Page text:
A class-action lawsuit has been filed against Electronic Arts Inc. and Electronic Arts Canada Inc. over loot boxes. These are the containers for video games.
A corporate claim was registered with the British Columbia Supreme Court in Vancouver. The plaintiffs maintain that these boxes constitute a form of gambling targeting children and adolescents.
According to the class-action lawsuit, concealed loot box odds affect a player’s chances of claiming a prize for their money. A public hearing is forthcoming.
Targeting kids with a game of chance
There has been on-going concern over loot boxes for years on the part of the public. The needed in-game purchases for virtual items are said to resemble a form of gambling in that they are random. As a game of chance, the loot boxes should be regulated and go against the Criminal Code of Canada. It is a breach of the BC Consumer Protection act.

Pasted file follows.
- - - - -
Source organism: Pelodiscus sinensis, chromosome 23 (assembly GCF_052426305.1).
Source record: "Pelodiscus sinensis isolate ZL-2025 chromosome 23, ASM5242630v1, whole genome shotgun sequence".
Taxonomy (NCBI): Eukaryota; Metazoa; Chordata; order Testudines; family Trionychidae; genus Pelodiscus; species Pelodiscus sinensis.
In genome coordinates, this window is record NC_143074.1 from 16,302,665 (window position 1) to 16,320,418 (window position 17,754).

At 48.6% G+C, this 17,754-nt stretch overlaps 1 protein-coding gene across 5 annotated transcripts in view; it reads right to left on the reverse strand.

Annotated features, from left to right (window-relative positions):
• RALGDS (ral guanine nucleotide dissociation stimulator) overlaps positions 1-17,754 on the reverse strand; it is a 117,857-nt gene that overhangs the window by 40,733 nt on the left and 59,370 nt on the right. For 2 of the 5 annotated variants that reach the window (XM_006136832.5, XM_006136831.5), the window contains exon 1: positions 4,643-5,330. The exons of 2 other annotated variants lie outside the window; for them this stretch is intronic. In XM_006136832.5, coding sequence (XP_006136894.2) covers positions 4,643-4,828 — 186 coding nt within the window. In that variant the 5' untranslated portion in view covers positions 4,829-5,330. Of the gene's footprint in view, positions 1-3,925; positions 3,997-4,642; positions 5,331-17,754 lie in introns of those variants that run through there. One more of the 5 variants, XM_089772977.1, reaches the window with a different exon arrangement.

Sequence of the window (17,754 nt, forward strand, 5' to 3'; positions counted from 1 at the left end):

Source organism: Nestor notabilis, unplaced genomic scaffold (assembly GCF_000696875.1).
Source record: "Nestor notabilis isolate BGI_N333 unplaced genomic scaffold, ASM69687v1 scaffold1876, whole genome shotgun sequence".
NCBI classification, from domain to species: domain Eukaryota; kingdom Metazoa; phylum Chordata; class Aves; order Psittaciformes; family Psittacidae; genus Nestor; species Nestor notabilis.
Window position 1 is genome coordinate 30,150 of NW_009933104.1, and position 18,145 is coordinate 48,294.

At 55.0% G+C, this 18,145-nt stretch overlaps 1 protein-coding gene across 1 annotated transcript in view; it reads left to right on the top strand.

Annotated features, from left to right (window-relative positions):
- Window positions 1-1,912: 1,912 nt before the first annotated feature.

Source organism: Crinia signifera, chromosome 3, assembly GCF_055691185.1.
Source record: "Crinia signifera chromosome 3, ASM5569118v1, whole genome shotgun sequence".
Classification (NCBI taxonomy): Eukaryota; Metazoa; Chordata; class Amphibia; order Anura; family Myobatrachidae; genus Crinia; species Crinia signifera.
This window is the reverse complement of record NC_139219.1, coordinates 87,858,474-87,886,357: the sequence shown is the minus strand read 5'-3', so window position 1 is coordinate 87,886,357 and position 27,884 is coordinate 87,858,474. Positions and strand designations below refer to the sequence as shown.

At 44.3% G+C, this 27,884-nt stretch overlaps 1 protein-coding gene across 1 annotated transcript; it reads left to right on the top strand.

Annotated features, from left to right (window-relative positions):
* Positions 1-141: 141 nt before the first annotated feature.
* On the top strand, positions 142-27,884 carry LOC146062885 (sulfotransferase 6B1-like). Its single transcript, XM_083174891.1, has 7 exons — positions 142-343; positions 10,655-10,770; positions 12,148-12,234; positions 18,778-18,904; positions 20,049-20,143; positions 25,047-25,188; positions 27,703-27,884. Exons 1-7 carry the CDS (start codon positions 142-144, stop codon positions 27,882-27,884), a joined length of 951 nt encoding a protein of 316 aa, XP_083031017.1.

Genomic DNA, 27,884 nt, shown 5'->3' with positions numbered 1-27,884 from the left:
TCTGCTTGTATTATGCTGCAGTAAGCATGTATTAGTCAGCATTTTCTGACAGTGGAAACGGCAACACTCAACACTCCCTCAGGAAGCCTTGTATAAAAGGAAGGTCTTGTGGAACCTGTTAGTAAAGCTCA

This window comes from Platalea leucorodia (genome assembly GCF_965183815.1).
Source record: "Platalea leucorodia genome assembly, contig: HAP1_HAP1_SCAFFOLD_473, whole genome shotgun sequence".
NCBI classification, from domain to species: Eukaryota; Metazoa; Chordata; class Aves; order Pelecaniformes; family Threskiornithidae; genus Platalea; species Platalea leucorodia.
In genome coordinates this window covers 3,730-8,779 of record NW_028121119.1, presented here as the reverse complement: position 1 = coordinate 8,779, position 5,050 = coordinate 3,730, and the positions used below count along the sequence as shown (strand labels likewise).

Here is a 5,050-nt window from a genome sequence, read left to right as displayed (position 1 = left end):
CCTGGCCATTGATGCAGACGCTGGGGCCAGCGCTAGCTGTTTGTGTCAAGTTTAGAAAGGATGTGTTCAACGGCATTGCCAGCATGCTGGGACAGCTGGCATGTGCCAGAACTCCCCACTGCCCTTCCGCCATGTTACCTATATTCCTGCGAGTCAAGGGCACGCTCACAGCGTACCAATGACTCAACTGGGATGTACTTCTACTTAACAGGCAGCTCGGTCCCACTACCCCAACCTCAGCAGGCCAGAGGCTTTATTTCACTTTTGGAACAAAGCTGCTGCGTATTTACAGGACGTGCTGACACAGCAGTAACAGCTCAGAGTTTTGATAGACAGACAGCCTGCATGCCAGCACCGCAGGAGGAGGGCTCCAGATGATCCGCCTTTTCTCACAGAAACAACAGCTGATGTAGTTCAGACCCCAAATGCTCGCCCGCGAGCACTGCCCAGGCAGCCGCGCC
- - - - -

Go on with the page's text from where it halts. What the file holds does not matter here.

Children think they are customizing the video game or leveling up, but the “pay to win” feature entails real money. Of note, Star Wars Battlefront II is one of the most criticized games using loot boxes for expanded functionality. The reason is essentially the element of chance.
There are many more like Madden, FIFA, NHL, Apex Legends, Mass Effect, Need for Speed, Plants vs Zombies, and the Battlefield series.
A recent report for the European Parliament Committee on the Internal Market and Consumer Protection finds that loot boxes have “problematic design features”. As such, it create an “irresistible urge to play”. Thus, consumer protection is warranted.